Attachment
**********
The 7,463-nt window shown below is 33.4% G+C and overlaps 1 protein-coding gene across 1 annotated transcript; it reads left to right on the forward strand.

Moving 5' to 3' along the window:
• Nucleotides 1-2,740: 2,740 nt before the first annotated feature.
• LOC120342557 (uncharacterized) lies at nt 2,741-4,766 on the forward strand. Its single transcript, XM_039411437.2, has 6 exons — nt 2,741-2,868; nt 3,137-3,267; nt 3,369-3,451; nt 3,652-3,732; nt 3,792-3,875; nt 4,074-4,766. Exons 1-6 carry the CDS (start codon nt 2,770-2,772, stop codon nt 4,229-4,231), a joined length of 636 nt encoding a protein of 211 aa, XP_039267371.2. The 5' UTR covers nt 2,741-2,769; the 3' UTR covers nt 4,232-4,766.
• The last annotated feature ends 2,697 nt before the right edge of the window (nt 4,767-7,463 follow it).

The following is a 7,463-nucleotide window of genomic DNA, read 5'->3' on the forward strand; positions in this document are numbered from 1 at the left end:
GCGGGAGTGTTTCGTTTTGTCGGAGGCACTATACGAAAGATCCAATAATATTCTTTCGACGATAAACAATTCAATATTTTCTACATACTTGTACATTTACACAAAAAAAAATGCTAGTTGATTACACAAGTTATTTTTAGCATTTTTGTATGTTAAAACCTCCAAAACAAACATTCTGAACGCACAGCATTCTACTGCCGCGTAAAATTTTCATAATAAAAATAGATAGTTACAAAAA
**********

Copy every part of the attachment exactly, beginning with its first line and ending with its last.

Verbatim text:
The 7,463-nt window shown below is 33.4% G+C and overlaps 1 protein-coding gene across 1 annotated transcript; it reads left to right on the forward strand.

Moving 5' to 3' along the window:
• Nucleotides 1-2,740: 2,740 nt before the first annotated feature.
• LOC120342557 (uncharacterized) lies at nt 2,741-4,766 on the forward strand. Its single transcript, XM_039411437.2, has 6 exons — nt 2,741-2,868; nt 3,137-3,267; nt 3,369-3,451; nt 3,652-3,732; nt 3,792-3,875; nt 4,074-4,766. Exons 1-6 carry the CDS (start codon nt 2,770-2,772, stop codon nt 4,229-4,231), a joined length of 636 nt encoding a protein of 211 aa, XP_039267371.2. The 5' UTR covers nt 2,741-2,769; the 3' UTR covers nt 4,232-4,766.
• The last annotated feature ends 2,697 nt before the right edge of the window (nt 4,767-7,463 follow it).

The following is a 7,463-nucleotide window of genomic DNA, read 5'->3' on the forward strand; positions in this document are numbered from 1 at the left end:
GCGGGAGTGTTTCGTTTTGTCGGAGGCACTATACGAAAGATCCAATAATATTCTTTCGACGATAAACAATTCAATATTTTCTACATACTTGTACATTTACACAAAAAAAAATGCTAGTTGATTACACAAGTTATTTTTAGCATTTTTGTATGTTAAAACCTCCAAAACAAACATTCTGAACGCACAGCATTCTACTGCCGCGTAAAATTTTCATAATAAAAATAGATAGTTACAAAAA